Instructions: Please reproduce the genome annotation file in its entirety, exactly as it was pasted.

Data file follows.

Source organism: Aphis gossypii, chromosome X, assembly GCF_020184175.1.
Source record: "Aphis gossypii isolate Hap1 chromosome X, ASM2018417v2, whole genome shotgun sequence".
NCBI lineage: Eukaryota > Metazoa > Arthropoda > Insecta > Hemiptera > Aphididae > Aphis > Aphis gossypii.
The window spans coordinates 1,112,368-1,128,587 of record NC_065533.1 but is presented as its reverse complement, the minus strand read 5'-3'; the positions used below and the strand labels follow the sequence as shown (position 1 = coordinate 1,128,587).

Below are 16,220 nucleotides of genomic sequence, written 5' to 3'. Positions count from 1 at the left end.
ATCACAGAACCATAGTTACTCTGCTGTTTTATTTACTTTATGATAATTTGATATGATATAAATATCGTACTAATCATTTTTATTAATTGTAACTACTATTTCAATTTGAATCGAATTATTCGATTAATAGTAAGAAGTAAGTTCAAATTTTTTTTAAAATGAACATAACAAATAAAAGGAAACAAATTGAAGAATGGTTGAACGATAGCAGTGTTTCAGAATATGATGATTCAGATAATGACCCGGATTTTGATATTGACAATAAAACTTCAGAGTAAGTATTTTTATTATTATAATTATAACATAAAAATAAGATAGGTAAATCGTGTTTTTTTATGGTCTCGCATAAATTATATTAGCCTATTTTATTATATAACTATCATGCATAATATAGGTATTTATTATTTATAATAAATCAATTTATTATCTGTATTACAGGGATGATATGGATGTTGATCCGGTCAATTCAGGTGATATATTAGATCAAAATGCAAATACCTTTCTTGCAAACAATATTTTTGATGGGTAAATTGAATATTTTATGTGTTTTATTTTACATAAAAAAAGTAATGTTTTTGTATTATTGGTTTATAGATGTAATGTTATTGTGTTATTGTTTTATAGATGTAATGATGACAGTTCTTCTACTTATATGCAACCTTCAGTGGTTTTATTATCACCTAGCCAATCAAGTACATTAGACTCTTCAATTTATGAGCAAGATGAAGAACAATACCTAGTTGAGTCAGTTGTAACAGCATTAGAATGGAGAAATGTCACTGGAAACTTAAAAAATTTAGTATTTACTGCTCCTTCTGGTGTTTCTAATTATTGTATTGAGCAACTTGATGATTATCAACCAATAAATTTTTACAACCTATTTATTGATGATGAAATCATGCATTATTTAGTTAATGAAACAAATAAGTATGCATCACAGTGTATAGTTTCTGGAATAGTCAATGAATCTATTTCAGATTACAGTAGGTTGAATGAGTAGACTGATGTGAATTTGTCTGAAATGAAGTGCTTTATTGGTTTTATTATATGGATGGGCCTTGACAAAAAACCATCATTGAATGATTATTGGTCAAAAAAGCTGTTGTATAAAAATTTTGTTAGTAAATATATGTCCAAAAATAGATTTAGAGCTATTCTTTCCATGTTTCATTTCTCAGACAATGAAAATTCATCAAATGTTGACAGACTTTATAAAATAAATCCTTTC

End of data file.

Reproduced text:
Source organism: Aphis gossypii, chromosome X, assembly GCF_020184175.1.
Source record: "Aphis gossypii isolate Hap1 chromosome X, ASM2018417v2, whole genome shotgun sequence".
NCBI lineage: Eukaryota > Metazoa > Arthropoda > Insecta > Hemiptera > Aphididae > Aphis > Aphis gossypii.
The window spans coordinates 1,112,368-1,128,587 of record NC_065533.1 but is presented as its reverse complement, the minus strand read 5'-3'; the positions used below and the strand labels follow the sequence as shown (position 1 = coordinate 1,128,587).

Below are 16,220 nucleotides of genomic sequence, written 5' to 3'. Positions count from 1 at the left end.
ATCACAGAACCATAGTTACTCTGCTGTTTTATTTACTTTATGATAATTTGATATGATATAAATATCGTACTAATCATTTTTATTAATTGTAACTACTATTTCAATTTGAATCGAATTATTCGATTAATAGTAAGAAGTAAGTTCAAATTTTTTTTAAAATGAACATAACAAATAAAAGGAAACAAATTGAAGAATGGTTGAACGATAGCAGTGTTTCAGAATATGATGATTCAGATAATGACCCGGATTTTGATATTGACAATAAAACTTCAGAGTAAGTATTTTTATTATTATAATTATAACATAAAAATAAGATAGGTAAATCGTGTTTTTTTATGGTCTCGCATAAATTATATTAGCCTATTTTATTATATAACTATCATGCATAATATAGGTATTTATTATTTATAATAAATCAATTTATTATCTGTATTACAGGGATGATATGGATGTTGATCCGGTCAATTCAGGTGATATATTAGATCAAAATGCAAATACCTTTCTTGCAAACAATATTTTTGATGGGTAAATTGAATATTTTATGTGTTTTATTTTACATAAAAAAAGTAATGTTTTTGTATTATTGGTTTATAGATGTAATGTTATTGTGTTATTGTTTTATAGATGTAATGATGACAGTTCTTCTACTTATATGCAACCTTCAGTGGTTTTATTATCACCTAGCCAATCAAGTACATTAGACTCTTCAATTTATGAGCAAGATGAAGAACAATACCTAGTTGAGTCAGTTGTAACAGCATTAGAATGGAGAAATGTCACTGGAAACTTAAAAAATTTAGTATTTACTGCTCCTTCTGGTGTTTCTAATTATTGTATTGAGCAACTTGATGATTATCAACCAATAAATTTTTACAACCTATTTATTGATGATGAAATCATGCATTATTTAGTTAATGAAACAAATAAGTATGCATCACAGTGTATAGTTTCTGGAATAGTCAATGAATCTATTTCAGATTACAGTAGGTTGAATGAGTAGACTGATGTGAATTTGTCTGAAATGAAGTGCTTTATTGGTTTTATTATATGGATGGGCCTTGACAAAAAACCATCATTGAATGATTATTGGTCAAAAAAGCTGTTGTATAAAAATTTTGTTAGTAAATATATGTCCAAAAATAGATTTAGAGCTATTCTTTCCATGTTTCATTTCTCAGACAATGAAAATTCATCAAATGTTGACAGACTTTATAAAATAAATCCTTTC